0

This is how things are by default. I did not set anything up. My debian server has a network connection on eno2 with ip 192.168.1.40. Internet, sshd, Everything works fine.

Now I've added a second connection to eno4. It's a direct link (no router or switch) to another computer for management purposes. Let's call this one client. On the client, this automatically showed up as 10.0.0.2. I can ping from the client.

On the server, there was no ip address assigned. But I could netcat from the client just fine, because I only needed the client ip address.

E.g.:

Client:

$ echo "Some big ZFS pool here" | nc -l -p 5555

Server:

$ nc -w 10 10.0.0.2 5555 | cat
Some big ZFS pool here

Now I want to connect to sshd on the server using this connection.

However, connection is refused. I can connect via LAN and internet over the default eno2 192.168.1.40 connection just fine. Just not over this direct link.

By default sshd listens to all incoming connections on all interfaces. Perhaps eno4 just needs an IPv4 address. So I did:

$ sudo ip addr add 10.0.0.1/8 dev eno4
$ ip addr show eno4
5: eno4: <BROADCAST,MULTICAST,UP,LOWER_UP> mtu 1500 qdisc mq state UP group default qlen 1000
    link/ether 0a:a5:6a:1b:a2:22 brd ff:ff:ff:ff:ff:ff
    inet 10.0.0.1/8 scope global eno4
       valid_lft forever preferred_lft forever

I can ping 10.0.0.1 from the server. I can netcat. However, I can not ssh.

There are a lot of long long reads with a lot of work addressing all kinds of routing tables and stuff on the web. But I really don't know anything about routing, it's necessity, alternatives, and I'd probably spend the entire day trying it out. But is it really that complex? I can ping. I can netcat. What is the absolute simplest way to get ssh to work on interface? Might even be temporary, so I can get stuff done now?

And, optionally, what is a better permanent solution?

Note that sshd is already supposedly listening to everything, and I don't want it to stop listening. I'd prefer not to change the sshd configuration or even restarting sshd, because the server is in active use.

The only thing initially changed on this server is the port:

# This is the sshd server system-wide configuration file.  See
# sshd_config(5) for more information.

Port 22222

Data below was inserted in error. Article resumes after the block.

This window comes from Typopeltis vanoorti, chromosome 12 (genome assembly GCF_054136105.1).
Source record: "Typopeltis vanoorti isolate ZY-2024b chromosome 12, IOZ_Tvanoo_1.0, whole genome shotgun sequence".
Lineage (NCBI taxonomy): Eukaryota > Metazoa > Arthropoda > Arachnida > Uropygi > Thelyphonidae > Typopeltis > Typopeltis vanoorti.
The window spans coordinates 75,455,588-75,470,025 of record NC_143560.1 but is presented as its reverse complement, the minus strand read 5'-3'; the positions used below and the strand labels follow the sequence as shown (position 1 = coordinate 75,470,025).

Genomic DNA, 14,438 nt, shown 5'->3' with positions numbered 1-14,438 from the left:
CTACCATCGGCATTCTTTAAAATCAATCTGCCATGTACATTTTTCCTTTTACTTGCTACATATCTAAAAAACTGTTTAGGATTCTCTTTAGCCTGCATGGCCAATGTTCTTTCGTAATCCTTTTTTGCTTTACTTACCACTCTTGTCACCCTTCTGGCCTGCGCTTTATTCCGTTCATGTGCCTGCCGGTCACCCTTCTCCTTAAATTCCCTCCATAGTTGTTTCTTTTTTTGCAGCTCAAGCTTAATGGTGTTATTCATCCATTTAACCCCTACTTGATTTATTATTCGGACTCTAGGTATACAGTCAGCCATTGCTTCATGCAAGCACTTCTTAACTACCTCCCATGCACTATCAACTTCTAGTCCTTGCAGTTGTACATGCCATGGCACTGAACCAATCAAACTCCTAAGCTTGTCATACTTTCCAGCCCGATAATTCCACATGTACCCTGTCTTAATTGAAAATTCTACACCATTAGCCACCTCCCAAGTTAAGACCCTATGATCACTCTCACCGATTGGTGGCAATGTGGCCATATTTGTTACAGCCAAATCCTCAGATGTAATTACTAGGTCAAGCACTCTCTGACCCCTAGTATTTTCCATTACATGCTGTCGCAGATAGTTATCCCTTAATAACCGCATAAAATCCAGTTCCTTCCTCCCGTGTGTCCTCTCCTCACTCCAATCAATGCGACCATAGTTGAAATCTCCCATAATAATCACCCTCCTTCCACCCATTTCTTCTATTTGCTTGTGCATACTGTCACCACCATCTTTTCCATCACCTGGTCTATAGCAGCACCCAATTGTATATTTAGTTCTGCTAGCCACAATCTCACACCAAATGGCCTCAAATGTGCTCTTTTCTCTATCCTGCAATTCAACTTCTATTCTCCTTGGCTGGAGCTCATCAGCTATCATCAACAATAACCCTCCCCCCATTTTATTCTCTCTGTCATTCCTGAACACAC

#AddressFamily any
#ListenAddress 0.0.0.0
#ListenAddress ::

... snip ...
6
  • Does the server have a firewall on it? – Simon Greenwood Nov 30 '17 at 14:37
  • @SimonGreenwood yes but no, ACCEPT all -- anywhere anywhere – Redsandro Nov 30 '17 at 14:56
  • Hmm, IP level security in sshd_config? What sort of output does ssh -v give you on the connected machine? – Simon Greenwood Nov 30 '17 at 16:36
  • @SimonGreenwood not as far as I know. -v shows a simple debug1: connect to address 10.0.0.2 port 22222: Connection refused – Redsandro Nov 30 '17 at 16:43
  • Dumb question, but did you restart ssh since adding the eno4 ip address? – Simon Greenwood Nov 30 '17 at 16:47
0

Apparenly, after adding the ip address, it does work. I made a mistake in ssh_config where I assumed later entries overruled earlier entries, but it's the other way around!

Simplified example; this does not work:

Host SomeServer
    Hostname 192.168.1.40
    User admin
    Port 22222
Host SomeServer
    # Some temporary overwrite parameters
    Hostname 10.0.0.1

However, this does work:

Host SomeServer
    # Some temporary overwrite parameters
    Hostname 10.0.0.1
Host SomeServer
    Hostname 192.168.1.40
    User admin
    Port 22222

I feel a bit silly, and am not sure how I should handle this case:

  1. Vote to delete my question
  2. Update my question and explain that it actually does work as expected
  3. Answer my own question with this clarification

I chose the latter so I can close the case, and apologize for asking an unsolvable question (because actually it already worked).

Your Answer

By clicking “Post Your Answer”, you agree to our terms of service, privacy policy and cookie policy

Not the answer you're looking for? Browse other questions tagged or ask your own question.